Your level of success will seldom exceed your level of personal development, because success is something you attract by the person you become.

Jim Rohn

I cannot count how many opportunities have passed me by. Why did they go by? I wasn’t ready for them. I didn’t have the qualifications. Things I could have easily taken the time to do but never did. And for all the opportunities that I saw, how many did I never see because they were too far out of my realm of possibility?

But then when I woke up out of this mundane stupor of going through the motions of life, when I got busy with life’s purpose, I noticed a change. Opportunities started presenting themselves that I never even considered. Possibilities began to sprout that were never even a consideration before. All because I raised my level of self-development.

How can you raise your level of self-development? Do a little more each day to improve your body, mind, and soul. Rome wasn’t built in a day and neither was any of us. It might not be possible to turn the tide of our life in one day. But in one day, you could move the needle towards a little more progress. Start small. Steady, incremental change performed every day will become monumental over the years. The possibilities will be endless. Opportunities will come to you that you never imagined.


Feature photo by Ben Hershey on Unsplash

Designing Happiness

When I get to this point in my life, then I’ll be happy. How many times have you told yourself that? And when you made it to that point, did it work out for you? Did you finally find happiness? Or, did you move your time for happiness to the next point in your life? You said you would be happy when you graduated, when you got a job, when married, had kids, on and on and on. It is as if happiness is some form of payment for completing a life step. But happiness is not currency, it is a state of being.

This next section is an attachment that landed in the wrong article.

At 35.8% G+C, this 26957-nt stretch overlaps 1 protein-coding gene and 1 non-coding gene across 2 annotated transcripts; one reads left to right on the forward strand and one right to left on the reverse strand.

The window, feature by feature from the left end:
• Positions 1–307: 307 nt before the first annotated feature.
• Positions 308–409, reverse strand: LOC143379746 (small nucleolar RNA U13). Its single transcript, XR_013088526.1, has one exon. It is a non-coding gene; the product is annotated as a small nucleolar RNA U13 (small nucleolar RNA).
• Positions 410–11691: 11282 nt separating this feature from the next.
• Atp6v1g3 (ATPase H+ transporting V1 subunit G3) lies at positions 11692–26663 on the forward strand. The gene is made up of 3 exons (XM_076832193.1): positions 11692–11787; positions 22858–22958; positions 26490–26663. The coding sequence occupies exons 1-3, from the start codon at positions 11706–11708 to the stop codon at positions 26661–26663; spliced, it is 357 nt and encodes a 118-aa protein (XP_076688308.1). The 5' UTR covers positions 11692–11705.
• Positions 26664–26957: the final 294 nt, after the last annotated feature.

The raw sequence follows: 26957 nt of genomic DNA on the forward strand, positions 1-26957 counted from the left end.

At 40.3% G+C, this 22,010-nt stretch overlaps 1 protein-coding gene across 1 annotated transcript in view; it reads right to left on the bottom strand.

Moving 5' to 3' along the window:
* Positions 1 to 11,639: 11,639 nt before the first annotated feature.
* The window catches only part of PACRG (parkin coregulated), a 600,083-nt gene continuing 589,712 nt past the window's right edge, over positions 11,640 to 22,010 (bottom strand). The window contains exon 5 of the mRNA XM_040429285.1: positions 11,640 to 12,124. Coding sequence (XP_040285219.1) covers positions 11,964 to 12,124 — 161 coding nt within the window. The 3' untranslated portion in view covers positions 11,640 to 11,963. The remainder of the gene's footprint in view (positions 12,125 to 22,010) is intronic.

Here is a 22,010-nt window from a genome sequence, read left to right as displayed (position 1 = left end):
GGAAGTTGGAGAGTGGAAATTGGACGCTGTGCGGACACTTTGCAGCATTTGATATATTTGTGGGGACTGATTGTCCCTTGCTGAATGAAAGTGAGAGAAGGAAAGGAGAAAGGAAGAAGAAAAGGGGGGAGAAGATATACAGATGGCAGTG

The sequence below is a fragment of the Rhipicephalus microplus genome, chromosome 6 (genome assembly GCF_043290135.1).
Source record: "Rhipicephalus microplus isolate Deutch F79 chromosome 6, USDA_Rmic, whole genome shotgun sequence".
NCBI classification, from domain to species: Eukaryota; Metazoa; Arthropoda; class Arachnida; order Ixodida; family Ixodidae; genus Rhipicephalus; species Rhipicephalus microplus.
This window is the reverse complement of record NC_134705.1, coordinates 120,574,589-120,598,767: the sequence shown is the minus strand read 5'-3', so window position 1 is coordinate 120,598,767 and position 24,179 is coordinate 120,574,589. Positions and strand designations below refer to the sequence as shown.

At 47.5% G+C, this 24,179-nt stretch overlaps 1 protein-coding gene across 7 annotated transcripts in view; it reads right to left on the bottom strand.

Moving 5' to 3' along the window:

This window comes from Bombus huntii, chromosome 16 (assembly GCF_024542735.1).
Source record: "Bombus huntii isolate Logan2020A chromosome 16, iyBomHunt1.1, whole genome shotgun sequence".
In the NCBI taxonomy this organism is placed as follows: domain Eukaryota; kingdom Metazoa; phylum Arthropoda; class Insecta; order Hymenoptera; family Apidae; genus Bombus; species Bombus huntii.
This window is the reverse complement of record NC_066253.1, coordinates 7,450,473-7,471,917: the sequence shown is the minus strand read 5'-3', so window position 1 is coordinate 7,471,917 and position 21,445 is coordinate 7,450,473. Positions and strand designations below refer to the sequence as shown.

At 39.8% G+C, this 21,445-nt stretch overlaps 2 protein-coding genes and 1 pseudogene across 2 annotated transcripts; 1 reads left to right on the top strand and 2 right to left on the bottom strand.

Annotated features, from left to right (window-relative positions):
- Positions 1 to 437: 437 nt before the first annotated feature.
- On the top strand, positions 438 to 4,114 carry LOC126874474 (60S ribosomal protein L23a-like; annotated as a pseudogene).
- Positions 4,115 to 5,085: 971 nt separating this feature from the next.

Is it well with my soul? This is the question you should ask yourself. If you can answer yes, then you might find yourself at peace. You might be happy. And if you answer no, then you must find a way to get there. Maybe you are not being loyal to your purpose in life. Or maybe, it is a skeleton still hanging around in the closet. Is what you envision matching up to reality?

There could be many reasons why you are not happy. If this is something you want, then you must be the chief architect of your happiness. This means designing the plans, making sure it is up to code (i.e. ethical), and then building it.

Give it a try. Along the way, you might realize that it is not about the end result but something that was there the whole time, that it was a state of being achieved by the process of doing.

Hope 2/16/2019

Don’t wish it were easier, wish you were better. Don’t wish for less problems, wish for more skills. Don’t wish for less challenge, wish for more wisdom. -Jim Rohn

What are you wishing for?

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The Virtue of Hope

There is a belief by some that tomorrow will be better, that our future will be a little brighter. This hope is what spurns them to keep going even when the day is at its darkest. Without hope, we are lost.

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Strength to Carry the Load

I remember the early days of road marching. My rucksack, loaded with all my gear, was heavy. The rifle I carried got heavier with every step I took. My muscles ached. My feet hurt. As the strain in my back and neck crept toward what I thought was the “unbearable” threshold, my thoughts turned to wishing I had a lighter load, wishing I had a shorter distance to travel. “If only…” was always in my mind.